Dram Shop Law Lawyer

Injuries suffered as a result of drunk driving accidents are too common. Each year, thousands of people are severely injured or killed by drunk drivers. In 2016, in Pennsylvania alone, there was on average, 28 alcohol-related crashes per day according to the Pennsylvania Department of Transportation. However, car accidents are not the only result of visibly drunk people leaving bars, restaurants and clubs and stumbling into the every-day lives of the people around them and causing personal injuries to themselves or others. If you or your family member has been seriously injured by a drunk driver, or visibly intoxicated person in any other manner, it is likely you have a ton of questions and are wondering how you can get justice.

Experienced Philadelphia Personal Injury Lawyer

At GSGB, our experienced personal injury attorneys have represented clients injured as a result of the actions of drunk drivers and visibly drunk individuals for years. Call today for a free and confidential evaluation of your drunk driving personal injury case and find out what your rights are.

What are Dram Shop Laws?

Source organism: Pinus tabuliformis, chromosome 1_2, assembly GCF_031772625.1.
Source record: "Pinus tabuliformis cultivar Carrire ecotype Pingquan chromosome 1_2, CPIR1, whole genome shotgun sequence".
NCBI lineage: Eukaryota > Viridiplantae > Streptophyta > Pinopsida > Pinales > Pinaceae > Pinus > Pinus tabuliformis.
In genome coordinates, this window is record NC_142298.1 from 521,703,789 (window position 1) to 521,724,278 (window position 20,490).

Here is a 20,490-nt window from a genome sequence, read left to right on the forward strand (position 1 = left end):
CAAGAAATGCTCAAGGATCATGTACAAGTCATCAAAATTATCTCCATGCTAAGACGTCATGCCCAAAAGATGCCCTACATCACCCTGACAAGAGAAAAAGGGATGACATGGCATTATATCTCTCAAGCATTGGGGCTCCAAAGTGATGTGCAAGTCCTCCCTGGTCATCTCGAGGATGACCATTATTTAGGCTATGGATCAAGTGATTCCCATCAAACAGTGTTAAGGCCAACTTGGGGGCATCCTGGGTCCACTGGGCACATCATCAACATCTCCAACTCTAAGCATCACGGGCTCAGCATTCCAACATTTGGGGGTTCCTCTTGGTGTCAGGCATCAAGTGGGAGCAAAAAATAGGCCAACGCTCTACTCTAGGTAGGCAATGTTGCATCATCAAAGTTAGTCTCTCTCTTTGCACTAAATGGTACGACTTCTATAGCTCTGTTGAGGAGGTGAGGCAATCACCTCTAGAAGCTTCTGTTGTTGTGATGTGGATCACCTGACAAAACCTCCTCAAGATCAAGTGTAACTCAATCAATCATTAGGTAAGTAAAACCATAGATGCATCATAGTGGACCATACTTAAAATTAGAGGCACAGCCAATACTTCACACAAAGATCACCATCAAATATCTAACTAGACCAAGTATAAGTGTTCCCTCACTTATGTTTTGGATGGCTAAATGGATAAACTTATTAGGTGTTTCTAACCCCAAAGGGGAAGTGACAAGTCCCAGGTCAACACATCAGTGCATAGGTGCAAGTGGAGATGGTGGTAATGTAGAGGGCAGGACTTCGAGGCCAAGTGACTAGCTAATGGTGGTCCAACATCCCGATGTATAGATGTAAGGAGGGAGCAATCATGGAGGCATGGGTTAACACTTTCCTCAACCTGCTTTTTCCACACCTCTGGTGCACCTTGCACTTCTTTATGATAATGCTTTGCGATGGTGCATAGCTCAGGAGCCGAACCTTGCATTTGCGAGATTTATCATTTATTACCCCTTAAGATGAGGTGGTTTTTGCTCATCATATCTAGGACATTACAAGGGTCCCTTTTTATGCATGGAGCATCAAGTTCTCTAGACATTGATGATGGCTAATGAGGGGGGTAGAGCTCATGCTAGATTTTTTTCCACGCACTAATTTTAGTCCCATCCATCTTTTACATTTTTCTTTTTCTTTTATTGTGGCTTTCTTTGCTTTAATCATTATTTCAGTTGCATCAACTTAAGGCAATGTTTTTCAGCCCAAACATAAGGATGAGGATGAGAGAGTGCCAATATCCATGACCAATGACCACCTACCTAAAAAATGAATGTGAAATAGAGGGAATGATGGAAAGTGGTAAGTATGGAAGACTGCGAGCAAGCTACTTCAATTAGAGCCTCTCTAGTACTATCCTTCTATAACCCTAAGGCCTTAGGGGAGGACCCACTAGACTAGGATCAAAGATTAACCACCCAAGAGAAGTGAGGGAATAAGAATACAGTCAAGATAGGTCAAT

In Pennsylvania and New Jersey, dram shop laws ensure that bars and club owners and the employees who serve visibly intoxicated or drunk individuals may be liable for the personal injuries that result from the drunk person’s actions when they have left the bar. Whether it is drunk driving car crashes, or drunken fights that spill over to innocent bystanders, overly drunk people are prone to cause a host of serious and catastrophic personal injuries. In both Pennsylvania and New Jersey, state laws determine when a bar owner or club is responsible for serving a visibly intoxicated person. Most often, serious injuries result from drunk driving accidents or fights, but the drunk person may also become a victim. Where a visibly intoxicated person is continually sold alcohol, and sustains a slip and fall or trip and fall injury, he may have a personal injury claim against the bar that served him drinks.